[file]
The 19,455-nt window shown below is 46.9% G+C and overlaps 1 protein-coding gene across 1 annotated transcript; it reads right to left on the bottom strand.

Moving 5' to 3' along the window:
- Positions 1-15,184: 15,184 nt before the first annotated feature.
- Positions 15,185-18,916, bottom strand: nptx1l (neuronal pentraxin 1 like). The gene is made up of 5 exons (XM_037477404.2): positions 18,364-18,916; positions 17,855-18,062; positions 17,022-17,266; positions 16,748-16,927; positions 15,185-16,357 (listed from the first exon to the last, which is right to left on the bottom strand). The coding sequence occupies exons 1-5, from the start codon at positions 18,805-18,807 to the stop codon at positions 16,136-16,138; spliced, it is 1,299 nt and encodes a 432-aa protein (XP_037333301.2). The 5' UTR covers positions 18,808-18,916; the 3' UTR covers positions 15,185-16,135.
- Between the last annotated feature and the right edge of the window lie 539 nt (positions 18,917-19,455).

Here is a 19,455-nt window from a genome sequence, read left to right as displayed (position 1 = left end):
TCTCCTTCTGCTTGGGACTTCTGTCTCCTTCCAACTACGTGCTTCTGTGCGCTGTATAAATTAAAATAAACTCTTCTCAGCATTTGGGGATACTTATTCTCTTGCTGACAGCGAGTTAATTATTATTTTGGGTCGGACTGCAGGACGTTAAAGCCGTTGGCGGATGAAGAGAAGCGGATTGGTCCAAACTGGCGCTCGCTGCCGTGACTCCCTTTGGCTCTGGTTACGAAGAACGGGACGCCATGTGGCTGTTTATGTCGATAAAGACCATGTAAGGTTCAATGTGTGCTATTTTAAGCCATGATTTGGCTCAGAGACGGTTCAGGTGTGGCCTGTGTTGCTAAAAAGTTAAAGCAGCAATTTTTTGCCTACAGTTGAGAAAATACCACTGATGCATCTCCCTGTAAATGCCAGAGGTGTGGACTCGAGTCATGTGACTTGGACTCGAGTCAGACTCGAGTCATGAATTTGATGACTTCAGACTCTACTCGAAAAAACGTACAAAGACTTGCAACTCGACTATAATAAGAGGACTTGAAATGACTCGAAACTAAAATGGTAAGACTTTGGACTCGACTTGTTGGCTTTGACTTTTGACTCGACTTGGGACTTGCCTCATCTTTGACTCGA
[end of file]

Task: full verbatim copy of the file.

The 19,455-nt window shown below is 46.9% G+C and overlaps 1 protein-coding gene across 1 annotated transcript; it reads right to left on the bottom strand.

Moving 5' to 3' along the window:
- Positions 1-15,184: 15,184 nt before the first annotated feature.
- Positions 15,185-18,916, bottom strand: nptx1l (neuronal pentraxin 1 like). The gene is made up of 5 exons (XM_037477404.2): positions 18,364-18,916; positions 17,855-18,062; positions 17,022-17,266; positions 16,748-16,927; positions 15,185-16,357 (listed from the first exon to the last, which is right to left on the bottom strand). The coding sequence occupies exons 1-5, from the start codon at positions 18,805-18,807 to the stop codon at positions 16,136-16,138; spliced, it is 1,299 nt and encodes a 432-aa protein (XP_037333301.2). The 5' UTR covers positions 18,808-18,916; the 3' UTR covers positions 15,185-16,135.
- Between the last annotated feature and the right edge of the window lie 539 nt (positions 18,917-19,455).

Here is a 19,455-nt window from a genome sequence, read left to right as displayed (position 1 = left end):
TCTCCTTCTGCTTGGGACTTCTGTCTCCTTCCAACTACGTGCTTCTGTGCGCTGTATAAATTAAAATAAACTCTTCTCAGCATTTGGGGATACTTATTCTCTTGCTGACAGCGAGTTAATTATTATTTTGGGTCGGACTGCAGGACGTTAAAGCCGTTGGCGGATGAAGAGAAGCGGATTGGTCCAAACTGGCGCTCGCTGCCGTGACTCCCTTTGGCTCTGGTTACGAAGAACGGGACGCCATGTGGCTGTTTATGTCGATAAAGACCATGTAAGGTTCAATGTGTGCTATTTTAAGCCATGATTTGGCTCAGAGACGGTTCAGGTGTGGCCTGTGTTGCTAAAAAGTTAAAGCAGCAATTTTTTGCCTACAGTTGAGAAAATACCACTGATGCATCTCCCTGTAAATGCCAGAGGTGTGGACTCGAGTCATGTGACTTGGACTCGAGTCAGACTCGAGTCATGAATTTGATGACTTCAGACTCTACTCGAAAAAACGTACAAAGACTTGCAACTCGACTATAATAAGAGGACTTGAAATGACTCGAAACTAAAATGGTAAGACTTTGGACTCGACTTGTTGGCTTTGACTTTTGACTCGACTTGGGACTTGCCTCATCTTTGACTCGA